have again asked that everyone be invited to attend. The details of the trip to Arlington will be announced a little later. Easter Morning Program The Hotel Washington will be serving coffee and pastries beginning at 5:30 A.M., Easter morning. The buses will be available to leave at 6:15 A.M. to take members and their ladies to the George Washington Masonic National Memorial for the Sunrise Services. The buses will return to the hotel after the Service at about 9:30 A.M so you can enjoy breakfast and meeting with friends. Parade Formation The parade will form on the lane leading up the hill. Delegations will form according to their entry into the Grand Encampment, senior to junior, and markers for each will be in place. As in the last six years, the Maryland delegation in their black plumes will appear before the formal parade with drummers and form a passion cross in the stands. The Grand Commandery of Maryland would also like to invite any of the other Commanderies which wear the black plume to get in touch and participate in the formation of the Cross. The parade will step off at 7:10 A.M., proceed up the hill, render "Eyes Right" on passing the Grand Master and his staff, and then proceed into seats as directed. Formation of three squads each is suggested, as well as at Secure Swords, in order to avoid bunching up on top of the hill. Colors will Right Flank at the podium and column Left and column Right and post the colors as directed. Parking for cars and buses is available at the top of the hill next to the Memorial. However, no vehicles will be permitted up the roadway after 7:00 A.M.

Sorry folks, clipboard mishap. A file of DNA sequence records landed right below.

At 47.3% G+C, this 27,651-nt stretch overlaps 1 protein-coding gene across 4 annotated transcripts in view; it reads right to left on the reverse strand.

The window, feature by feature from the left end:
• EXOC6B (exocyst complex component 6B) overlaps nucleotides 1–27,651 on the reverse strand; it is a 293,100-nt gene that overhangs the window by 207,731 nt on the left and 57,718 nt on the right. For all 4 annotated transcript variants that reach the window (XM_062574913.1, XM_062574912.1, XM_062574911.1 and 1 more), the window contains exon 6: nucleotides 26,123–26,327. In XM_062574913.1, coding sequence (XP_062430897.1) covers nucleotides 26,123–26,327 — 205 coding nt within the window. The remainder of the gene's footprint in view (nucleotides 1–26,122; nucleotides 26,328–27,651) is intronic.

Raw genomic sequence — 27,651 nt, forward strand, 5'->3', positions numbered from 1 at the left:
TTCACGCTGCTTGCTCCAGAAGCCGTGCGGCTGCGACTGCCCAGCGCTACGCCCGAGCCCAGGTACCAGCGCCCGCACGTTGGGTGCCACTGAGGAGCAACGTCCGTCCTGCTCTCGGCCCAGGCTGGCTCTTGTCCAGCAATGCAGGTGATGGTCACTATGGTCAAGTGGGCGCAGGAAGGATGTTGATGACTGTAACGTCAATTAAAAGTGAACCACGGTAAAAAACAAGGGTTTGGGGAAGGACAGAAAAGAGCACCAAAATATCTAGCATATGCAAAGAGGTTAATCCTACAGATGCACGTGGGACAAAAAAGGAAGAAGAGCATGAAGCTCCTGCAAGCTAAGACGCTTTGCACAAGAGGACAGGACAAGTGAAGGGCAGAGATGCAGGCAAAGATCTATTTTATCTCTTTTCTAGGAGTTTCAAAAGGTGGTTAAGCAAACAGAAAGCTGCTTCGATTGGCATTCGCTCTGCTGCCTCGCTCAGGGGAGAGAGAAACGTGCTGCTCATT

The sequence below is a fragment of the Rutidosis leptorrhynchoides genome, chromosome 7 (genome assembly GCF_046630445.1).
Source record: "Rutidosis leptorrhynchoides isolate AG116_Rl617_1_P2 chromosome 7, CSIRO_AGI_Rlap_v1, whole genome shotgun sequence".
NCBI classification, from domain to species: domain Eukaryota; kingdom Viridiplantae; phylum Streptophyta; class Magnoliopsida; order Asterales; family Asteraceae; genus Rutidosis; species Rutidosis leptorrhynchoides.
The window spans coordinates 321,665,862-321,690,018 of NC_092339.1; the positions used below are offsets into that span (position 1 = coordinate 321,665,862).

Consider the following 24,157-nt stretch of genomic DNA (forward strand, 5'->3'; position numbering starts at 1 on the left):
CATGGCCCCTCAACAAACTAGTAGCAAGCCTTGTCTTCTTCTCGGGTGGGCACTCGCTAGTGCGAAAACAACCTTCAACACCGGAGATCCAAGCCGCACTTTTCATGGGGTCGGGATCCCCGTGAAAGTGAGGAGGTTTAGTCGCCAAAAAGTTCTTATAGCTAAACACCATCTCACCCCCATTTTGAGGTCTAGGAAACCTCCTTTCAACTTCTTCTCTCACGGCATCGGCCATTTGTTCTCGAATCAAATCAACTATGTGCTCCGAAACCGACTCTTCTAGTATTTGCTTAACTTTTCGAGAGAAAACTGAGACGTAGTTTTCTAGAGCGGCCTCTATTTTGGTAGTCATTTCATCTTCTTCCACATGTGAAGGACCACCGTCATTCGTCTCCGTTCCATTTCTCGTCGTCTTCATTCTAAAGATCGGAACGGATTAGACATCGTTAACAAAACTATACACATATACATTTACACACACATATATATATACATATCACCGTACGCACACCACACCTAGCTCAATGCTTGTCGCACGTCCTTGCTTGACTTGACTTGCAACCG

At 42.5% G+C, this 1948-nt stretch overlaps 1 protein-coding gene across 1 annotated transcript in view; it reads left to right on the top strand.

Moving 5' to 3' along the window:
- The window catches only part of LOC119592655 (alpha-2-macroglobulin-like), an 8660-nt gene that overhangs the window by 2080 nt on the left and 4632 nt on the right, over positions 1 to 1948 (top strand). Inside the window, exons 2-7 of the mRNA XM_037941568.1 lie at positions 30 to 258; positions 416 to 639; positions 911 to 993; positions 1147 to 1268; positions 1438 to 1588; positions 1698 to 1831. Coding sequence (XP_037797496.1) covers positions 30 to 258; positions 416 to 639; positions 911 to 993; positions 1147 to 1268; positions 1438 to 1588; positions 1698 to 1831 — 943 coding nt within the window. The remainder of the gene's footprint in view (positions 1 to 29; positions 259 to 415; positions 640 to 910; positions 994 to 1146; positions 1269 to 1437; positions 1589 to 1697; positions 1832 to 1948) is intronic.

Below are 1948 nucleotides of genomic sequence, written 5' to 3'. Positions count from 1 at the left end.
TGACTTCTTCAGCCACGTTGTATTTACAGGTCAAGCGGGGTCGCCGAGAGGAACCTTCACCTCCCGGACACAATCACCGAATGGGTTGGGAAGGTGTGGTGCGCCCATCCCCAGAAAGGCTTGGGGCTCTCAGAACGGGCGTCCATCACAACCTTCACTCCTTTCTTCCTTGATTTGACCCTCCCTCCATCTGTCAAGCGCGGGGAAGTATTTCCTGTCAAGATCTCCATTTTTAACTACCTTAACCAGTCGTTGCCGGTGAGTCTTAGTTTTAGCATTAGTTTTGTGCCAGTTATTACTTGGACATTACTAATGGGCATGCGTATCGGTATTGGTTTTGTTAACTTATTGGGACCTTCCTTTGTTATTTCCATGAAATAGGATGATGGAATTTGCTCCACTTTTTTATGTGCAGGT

November 2003

Other Details Delegations desiring to make any special group arrangements should call Sandy Warner at the Hotel number. Delegations staying at other hotels or motels must provide their own transportation or meet at the Hotel Washington. Recognition is made to the Grand Commandery having the most Sir Knights in uniform in the parade and to the Grand Commandery having the highest percentage of its members in uniform in the parade. Prior to the service, Kena and we hope Portland Commandery No. 2 Gold Band of Maine will provide music beginning at 7:00 A.M. Easter selections will be played as the parade moves out following the Assembly bugle call. Our Right Eminent Grand Prelates, Thomas G. Keithly and William Q. Moore, will conduct the Service. Reservations should be made for rooms and any other activities by March 21, 2004. Grand Commanders Are Requested To Appoint A Delegation Chairman And Notify This Committee's General Chairman, Sir Knight Robert V. Hines, 124 Harrison Circle, Locust Grove, VA 22508-5166, Telephone: (540) 972-8066, FAX: (540) 972-8699, email: in order to receive all mailings concerning this event and to facilitate adequate planning! Forms will be sent in January 2004. please return these forms so that we can adequately plan for this event Sir Knight Robert V. Hines, General Chairman Of The Committee On Easter Sunrise Memorial Service and P.G.C. of the District of Columbia, is a member of Potomac Commandery No. 3 of the District of Columbia and York Commandery No. 16 of Maryland.